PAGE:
The except of the Palin interview on this morning’s Good Morning America included things that were not on last night, nor were they in the transcript that I shared in a recent post. Charlie Gibson was asking Sarah Palin if she thought Americans have the right to “go across the border with or without the approval of the Pakistani government, to go after terrorists who are in the Waziristan area?” On what I saw this morning, she said that we need to build a relationship with Pakistan’s government so that it knows it’s in our mutual interest to defeat Al-Qaeda.
And that should be our goal. I myself wonder why we wouldn’t get Pakistan’s permission to enter its territory and defeat Bin Laden. Some of it may be because the Pakistani government’s relationship with Al-Qaeda is complex. It’s been vigorous in cracking down on Al-Qaeda in the past, but I’ve also heard criticism that it doesn’t do enough.
James Carville said there may arise a situation in which there’s not enough time to inform Pakistan. Suppose we know where Bin Laden is, and we only have a brief window of time to get him. Can we contact Pakistan in time to get its permission? Surprisingly, Carville was sympathetic to Palin on this point, while the interviewer was trying to say that going into Pakistan without its permission was an act of war. Even Obama has talked about taking out Al-Qaeda in Pakistan!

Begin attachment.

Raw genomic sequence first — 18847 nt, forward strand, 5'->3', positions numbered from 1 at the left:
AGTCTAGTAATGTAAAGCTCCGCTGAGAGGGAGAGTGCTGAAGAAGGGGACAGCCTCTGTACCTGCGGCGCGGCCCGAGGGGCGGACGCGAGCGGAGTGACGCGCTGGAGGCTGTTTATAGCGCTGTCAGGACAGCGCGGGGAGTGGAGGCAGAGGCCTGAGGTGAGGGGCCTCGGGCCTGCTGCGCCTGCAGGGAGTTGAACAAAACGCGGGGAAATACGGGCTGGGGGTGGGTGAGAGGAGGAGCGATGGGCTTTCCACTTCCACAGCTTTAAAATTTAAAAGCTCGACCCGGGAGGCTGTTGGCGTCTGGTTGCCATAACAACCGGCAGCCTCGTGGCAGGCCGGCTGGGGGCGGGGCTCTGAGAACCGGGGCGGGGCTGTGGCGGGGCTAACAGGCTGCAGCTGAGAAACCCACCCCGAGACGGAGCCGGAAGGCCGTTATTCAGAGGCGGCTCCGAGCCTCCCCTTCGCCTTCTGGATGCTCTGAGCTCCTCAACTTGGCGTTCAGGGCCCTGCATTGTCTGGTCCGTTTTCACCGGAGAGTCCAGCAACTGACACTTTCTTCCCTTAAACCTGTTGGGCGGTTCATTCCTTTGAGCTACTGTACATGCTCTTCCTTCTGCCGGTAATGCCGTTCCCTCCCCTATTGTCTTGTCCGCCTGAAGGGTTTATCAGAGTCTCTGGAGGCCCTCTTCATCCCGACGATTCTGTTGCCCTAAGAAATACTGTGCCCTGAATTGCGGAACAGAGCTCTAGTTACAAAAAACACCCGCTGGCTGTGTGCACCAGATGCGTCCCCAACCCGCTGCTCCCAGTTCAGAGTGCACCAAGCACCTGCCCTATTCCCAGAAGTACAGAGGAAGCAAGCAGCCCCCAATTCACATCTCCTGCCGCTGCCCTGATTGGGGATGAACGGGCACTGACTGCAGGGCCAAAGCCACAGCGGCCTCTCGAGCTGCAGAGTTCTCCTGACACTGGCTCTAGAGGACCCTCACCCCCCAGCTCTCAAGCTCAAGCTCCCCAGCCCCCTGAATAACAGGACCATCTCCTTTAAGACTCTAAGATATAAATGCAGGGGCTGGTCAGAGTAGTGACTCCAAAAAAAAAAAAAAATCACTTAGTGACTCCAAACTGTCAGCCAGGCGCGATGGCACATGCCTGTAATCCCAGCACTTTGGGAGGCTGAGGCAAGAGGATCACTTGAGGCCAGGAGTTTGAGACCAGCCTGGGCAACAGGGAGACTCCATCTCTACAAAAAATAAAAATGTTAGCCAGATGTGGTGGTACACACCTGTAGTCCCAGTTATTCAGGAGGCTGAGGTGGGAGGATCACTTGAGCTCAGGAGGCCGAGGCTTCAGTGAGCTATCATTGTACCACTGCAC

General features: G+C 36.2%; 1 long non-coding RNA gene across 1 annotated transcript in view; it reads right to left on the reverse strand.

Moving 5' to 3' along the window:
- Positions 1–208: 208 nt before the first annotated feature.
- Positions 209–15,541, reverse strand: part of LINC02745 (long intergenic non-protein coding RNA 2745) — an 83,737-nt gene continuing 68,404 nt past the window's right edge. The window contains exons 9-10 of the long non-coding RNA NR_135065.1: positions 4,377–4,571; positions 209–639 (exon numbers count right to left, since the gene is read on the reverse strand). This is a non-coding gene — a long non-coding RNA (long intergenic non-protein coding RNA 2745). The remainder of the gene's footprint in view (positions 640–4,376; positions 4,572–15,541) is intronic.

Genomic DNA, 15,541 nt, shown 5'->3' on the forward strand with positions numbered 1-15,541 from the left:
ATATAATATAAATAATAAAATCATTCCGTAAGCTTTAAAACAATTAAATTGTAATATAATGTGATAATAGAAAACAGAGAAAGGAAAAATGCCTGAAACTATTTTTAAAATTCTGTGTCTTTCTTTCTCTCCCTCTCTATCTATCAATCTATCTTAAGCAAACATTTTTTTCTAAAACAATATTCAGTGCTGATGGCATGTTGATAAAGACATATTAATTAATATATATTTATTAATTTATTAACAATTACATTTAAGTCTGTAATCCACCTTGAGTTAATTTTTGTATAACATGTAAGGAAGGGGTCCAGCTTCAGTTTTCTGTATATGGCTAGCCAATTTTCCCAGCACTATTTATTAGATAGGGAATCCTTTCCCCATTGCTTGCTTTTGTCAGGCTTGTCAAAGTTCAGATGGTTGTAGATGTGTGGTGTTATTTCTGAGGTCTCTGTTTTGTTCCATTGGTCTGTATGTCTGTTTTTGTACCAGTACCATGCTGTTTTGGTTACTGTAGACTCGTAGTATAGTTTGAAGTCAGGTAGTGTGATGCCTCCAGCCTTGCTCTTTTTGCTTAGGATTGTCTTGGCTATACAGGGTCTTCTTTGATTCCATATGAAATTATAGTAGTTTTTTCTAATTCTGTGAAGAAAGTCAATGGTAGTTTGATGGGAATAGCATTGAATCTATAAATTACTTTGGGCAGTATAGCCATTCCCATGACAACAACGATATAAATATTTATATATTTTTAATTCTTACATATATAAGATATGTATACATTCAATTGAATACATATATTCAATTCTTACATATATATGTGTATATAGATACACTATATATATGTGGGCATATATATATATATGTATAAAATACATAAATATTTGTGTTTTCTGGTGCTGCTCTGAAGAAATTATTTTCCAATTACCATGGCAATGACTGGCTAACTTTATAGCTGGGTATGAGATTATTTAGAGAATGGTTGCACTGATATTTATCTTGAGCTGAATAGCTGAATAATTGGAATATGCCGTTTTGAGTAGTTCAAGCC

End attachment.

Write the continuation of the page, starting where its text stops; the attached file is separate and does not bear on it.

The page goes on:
I also wonder how we would take Al-Qaeda out there. Would we drop bombs? I remember Hillary saying that we’d need to inform Pakistan if we did that, otherwise it could assume the bombs are from India, and that would spark a major war. That’s supposedly a reason Bill Clinton didn’t go after Osama Bin Laden at one point in his administration. At the same time, Pakistan seems to know the general location where Al-Qaeda is–the Waziristan area. If it saw bombs dropping there, it may conclude they’re from us. Why would India want to single out Al-Qaeda? We’re the ones who were attacked on September 11! But ground forces may be the safe way to go.
I was also thinking about the ramifications of bombing in general, especially as I was reading Jeremiah Wright’s “Chickens coming home to roost” sermon. Our bombing raids have killed innocent civilians–good, hardworking people with wives, kids, and extended family. I think our intentions were good. We thought that dropping the atomic bomb on Japan was the only way to win World War II. We bombed Qaddafi because he was perpetuating terror around the world. And analysts have pointed out that he pretty much straightened up his act after we bombed Libya. But the bombings also had bad consequences for innocent people, and blithely dismissing them with “war is hell” doesn’t comfort those who lost a loved one. These are tough choices–ones I would never want to make.
This whole situation makes me long for the day that Isaiah 2:4 envisions: “He shall judge between the nations, and shall arbitrate for many peoples; they shall beat their swords into plowshares, and their spears into pruning hooks; nation shall not lift up sword against nation, neither shall they learn war any more” (NRSV).